The little sitcom that could and did become one of the most loved and iconic shows in TV history started with the simple story of a lone girl looking for a job in the city of Minneapolis. With clever writing and funny, well-developed characters, The Mary Tyler Moore Show moved into the hearts of American audiences and stayed for the duration.
Mary Tyler Moore played Mary Richards, a newly single gal who gets a job as news producer at the lowest rated TV station in town. In 1970, when the show started, an independent career woman not looking for a husband was still an exotic breed and Mary had loads of “spunk,” according to her new boss. The TV station was filled with memorable character who made the cast ensemble a delight to all: Lou Grant, the surly but kind-hearted boss; Ted, the pompous and incompetent news anchor; Murray Slaughter, the self-effacing news writer; Rhoda, Mary’s sharp-tongued neighbor and friend; and Phyllis, Mary’s haughty landlady.
Each of these characters brought a unique flavor into the mix of the series and each was played to perfection by stellar comedic actors who didn’t flinch away from a little drama every now and again. Audiences really connected with the three-dimensional characters, finding them both realistic and endearing. Mary Tyler Moore was the lynchpin that held it all together with her sunny smile and focused determination to succeed in her chosen career.
The series earned dozens of Emmy Awards and other commendations for writing and acting; Valerie Harper, who played Rhoda, took home three Emmys for three years running. It was no wonder that The Mary Tyler Moore Show gave rise to three mostly successful spin-offs, including Harper’s Rhoda, Cloris Leachman’s Phyllis and, in a rare case of comedy-spawns-drama, Ed Asner’s Lou Grant.
With the departures of Harper and Leachman, two new characters became regulars on the show continuing the tradition of laughs and giggles. Betty White played Sue Ann Nivens, a man-hungry seductress with designs on Lou Grant; and Georgia Engle portrayed Georgette, Ted’s sweet-as-pie wife who tempered his enormous ego somewhat.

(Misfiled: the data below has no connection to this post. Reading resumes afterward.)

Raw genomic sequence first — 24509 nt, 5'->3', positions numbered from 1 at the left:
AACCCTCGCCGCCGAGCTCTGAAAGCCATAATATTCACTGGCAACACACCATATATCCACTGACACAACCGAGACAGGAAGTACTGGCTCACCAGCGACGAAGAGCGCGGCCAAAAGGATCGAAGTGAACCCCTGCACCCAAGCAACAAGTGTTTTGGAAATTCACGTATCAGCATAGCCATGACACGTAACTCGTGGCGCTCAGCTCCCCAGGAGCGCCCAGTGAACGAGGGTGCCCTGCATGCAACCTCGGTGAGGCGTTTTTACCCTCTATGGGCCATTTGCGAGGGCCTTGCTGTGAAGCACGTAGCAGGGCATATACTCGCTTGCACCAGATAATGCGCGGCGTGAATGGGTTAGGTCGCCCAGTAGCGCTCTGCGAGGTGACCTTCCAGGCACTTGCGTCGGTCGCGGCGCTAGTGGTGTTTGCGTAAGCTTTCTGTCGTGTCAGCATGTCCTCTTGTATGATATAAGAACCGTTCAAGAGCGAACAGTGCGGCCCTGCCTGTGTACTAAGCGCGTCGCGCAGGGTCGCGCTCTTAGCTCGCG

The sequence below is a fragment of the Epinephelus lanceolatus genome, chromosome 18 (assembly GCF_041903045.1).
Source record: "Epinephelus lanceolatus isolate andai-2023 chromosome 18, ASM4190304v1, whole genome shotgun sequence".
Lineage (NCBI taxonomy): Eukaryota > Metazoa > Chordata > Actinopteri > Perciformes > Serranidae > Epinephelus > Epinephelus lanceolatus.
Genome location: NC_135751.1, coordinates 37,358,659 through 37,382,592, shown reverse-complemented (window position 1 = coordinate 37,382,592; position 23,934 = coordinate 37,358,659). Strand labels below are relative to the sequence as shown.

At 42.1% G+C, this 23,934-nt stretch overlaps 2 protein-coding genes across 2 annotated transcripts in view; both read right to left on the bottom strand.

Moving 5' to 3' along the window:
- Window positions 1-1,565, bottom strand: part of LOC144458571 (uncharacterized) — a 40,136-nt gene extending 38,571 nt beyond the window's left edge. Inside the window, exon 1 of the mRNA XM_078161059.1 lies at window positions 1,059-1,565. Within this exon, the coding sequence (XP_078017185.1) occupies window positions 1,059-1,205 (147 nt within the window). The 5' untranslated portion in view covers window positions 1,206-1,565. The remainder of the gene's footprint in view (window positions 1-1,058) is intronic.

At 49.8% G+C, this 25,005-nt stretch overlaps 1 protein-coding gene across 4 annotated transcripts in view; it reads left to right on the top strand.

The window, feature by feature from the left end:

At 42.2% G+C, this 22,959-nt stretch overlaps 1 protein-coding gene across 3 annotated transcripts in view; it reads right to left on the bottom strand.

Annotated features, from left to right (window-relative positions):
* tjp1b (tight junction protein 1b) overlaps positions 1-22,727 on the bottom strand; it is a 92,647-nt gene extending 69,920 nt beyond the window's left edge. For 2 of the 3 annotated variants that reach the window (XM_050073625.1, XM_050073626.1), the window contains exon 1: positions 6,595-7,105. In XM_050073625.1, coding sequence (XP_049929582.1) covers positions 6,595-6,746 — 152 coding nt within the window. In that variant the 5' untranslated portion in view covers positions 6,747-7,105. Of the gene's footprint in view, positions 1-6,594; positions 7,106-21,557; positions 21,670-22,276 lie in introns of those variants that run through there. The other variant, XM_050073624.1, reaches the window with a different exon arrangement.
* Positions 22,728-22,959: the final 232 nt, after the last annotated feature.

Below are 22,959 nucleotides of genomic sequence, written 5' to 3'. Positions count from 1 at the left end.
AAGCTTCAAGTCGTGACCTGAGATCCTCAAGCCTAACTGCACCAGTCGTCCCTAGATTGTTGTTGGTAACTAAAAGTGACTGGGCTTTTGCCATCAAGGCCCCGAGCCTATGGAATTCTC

Finally, no discussion of The Mary Tyler Moore Show would be complete without mention of Chuckles the Clown, host of a popular children’s show at the fictional WJM studio. Sadly, his time was cut short when, while serving as the grand marshal of a parade, dressed as “Peter Peanut”, he was shelled by a rogue elephant. His unfortunate passing on the 1975 episode titled “Chuckles Bites the Dust” is still considered one of the funniest television episodes ever produced. Take a look:
There were 168 episodes of The Mary Tyler Moore Show produced over seven seasons. Always a popular and critical success, the show’s creators decided to bow out gracefully, if not prematurely, lest their magic formula cease to work. The Mary Tyler Moore Show ended in 1977 with a classic farewell that is still referenced and parodied to this day. Meanwhile, fond memories for The Mary Tyler Moore Show remain in the hearts of millions, a prime example of some of the best television comedy ever written.
Do you have fond recollections of this classic sitcom? We hope you’ll take a moment to share your favorite Mary Tyler Moore Show memories in our comments section, as we tip our hat to the staff of WJM-TV for the countless laughs they provided over the years.